An "abuse of discretion" occurs when the lower court's "judgment . . . is manifestly unreasonable, or the result of partiality, prejudice, bias or ill-will . . . ." Mielcuszny v. Rosol, 317 Pa. 91, 93-94, 176 A. 236, 237 (1934). If we were bound to defer, not only to the lower court's findings of fact but also its conclusions of law, except in a *94 case of "abuse of discretion," we should be unable to make the independent judgment we must make in child custody cases. Instead of being "of the broadest type," our scope of review would be very narrow.

It is true that some of the cases support the formulation in Judge HESTER's opinion. See, e.g., In re Custody of Neal, 260 Pa.Super. 151, 393 A.2d 1057 (1978) (in which I joined). It is nevertheless an inaccurate formulation, and we ought not to repeat it.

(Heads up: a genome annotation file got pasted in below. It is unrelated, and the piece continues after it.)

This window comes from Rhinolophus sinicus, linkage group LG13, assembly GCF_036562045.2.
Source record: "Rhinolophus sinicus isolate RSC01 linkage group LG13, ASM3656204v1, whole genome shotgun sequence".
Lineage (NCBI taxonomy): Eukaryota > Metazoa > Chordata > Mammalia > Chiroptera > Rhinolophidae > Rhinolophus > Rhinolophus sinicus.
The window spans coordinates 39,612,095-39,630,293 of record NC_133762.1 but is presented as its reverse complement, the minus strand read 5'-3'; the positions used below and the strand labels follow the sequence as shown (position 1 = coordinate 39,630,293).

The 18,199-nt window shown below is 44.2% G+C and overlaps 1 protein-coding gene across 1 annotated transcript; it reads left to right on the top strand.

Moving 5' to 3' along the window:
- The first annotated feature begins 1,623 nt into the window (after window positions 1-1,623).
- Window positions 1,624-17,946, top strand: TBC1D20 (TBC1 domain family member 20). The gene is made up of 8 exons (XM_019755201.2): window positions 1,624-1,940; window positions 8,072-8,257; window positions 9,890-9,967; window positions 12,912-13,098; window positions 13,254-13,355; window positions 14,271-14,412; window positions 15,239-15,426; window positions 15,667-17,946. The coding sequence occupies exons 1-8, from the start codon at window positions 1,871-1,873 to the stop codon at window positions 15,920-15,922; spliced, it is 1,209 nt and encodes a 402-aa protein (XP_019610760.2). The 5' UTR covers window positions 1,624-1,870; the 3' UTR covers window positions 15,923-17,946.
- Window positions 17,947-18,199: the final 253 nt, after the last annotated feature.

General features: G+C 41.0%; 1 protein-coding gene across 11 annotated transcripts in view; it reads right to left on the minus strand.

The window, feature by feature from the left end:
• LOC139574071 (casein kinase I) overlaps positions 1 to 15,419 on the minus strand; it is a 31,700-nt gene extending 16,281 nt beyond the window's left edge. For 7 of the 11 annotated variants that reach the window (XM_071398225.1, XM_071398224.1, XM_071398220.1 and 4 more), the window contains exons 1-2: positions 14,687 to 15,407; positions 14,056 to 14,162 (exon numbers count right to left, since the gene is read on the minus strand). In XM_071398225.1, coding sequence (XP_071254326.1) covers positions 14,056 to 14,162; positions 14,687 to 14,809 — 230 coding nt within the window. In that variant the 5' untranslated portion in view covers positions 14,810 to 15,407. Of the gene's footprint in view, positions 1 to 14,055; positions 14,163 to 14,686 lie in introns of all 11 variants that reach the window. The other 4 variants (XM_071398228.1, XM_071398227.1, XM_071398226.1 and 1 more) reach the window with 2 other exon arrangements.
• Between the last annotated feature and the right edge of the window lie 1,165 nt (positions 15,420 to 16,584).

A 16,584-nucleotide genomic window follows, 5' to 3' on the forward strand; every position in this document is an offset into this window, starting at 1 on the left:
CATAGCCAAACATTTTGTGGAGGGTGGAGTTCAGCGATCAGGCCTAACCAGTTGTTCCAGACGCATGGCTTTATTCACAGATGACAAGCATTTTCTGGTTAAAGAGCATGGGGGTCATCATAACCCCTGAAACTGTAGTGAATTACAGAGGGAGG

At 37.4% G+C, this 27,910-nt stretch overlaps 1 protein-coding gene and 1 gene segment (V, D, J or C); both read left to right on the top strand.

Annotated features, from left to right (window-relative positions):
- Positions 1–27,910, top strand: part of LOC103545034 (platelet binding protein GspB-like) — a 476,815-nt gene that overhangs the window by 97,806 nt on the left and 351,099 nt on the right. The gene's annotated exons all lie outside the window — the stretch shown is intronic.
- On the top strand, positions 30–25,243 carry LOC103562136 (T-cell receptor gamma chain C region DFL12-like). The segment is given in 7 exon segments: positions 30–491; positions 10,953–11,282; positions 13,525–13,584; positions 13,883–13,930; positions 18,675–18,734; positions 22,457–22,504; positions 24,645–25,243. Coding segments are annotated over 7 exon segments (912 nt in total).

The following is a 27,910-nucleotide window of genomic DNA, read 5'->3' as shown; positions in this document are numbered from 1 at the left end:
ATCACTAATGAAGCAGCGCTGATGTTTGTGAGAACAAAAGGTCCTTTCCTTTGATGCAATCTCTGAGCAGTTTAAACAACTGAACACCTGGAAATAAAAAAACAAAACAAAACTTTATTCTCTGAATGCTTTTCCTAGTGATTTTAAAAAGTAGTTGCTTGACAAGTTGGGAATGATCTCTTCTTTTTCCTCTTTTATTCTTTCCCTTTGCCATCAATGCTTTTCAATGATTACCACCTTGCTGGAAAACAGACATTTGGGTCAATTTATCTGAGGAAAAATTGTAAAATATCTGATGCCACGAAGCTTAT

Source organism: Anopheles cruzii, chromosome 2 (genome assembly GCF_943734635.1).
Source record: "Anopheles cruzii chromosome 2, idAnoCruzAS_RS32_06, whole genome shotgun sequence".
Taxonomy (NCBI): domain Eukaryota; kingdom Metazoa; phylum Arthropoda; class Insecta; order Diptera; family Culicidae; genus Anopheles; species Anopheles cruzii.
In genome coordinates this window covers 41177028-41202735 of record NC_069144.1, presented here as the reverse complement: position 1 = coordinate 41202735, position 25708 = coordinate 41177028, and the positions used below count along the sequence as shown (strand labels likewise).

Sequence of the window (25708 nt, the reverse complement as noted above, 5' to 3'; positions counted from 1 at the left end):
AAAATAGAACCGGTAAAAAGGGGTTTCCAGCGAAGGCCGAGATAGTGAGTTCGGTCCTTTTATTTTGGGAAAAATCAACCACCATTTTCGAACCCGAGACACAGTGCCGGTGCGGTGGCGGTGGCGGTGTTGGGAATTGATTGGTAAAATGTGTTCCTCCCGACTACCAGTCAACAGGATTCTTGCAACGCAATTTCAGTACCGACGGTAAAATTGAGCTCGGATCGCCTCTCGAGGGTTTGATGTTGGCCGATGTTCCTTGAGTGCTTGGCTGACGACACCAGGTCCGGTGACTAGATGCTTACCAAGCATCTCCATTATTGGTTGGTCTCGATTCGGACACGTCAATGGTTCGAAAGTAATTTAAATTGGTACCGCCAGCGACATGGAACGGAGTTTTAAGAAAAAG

Of course, whenever we make an independent judgment, we take into careful account what the lower court has said. Certainly we will be influenced, and will often be persuaded, by the lower court's conclusion as to what is in the child's best interest. Child custody cases are extraordinarily difficult, and we have no special wisdom that enables us to know better than any one else what order "right and justice dictate." Commonwealth ex rel. Pierce v. Pierce, supra. We must therefore draw on the wisdom of the lower court. In the end, however, the decision must be ours; that is what review "of the broadest type" means. Commonwealth ex rel. Spriggs v. Carson, supra. We cannot should not avoid or diminish our responsibility by saying that we will reverse only for "abuse of discretion." In some cases, such as cases involving an order opening a judgment, or granting a new trial, or determining that a given weekly sum is fair support, such deference is appropriate. In child custody cases, it is not.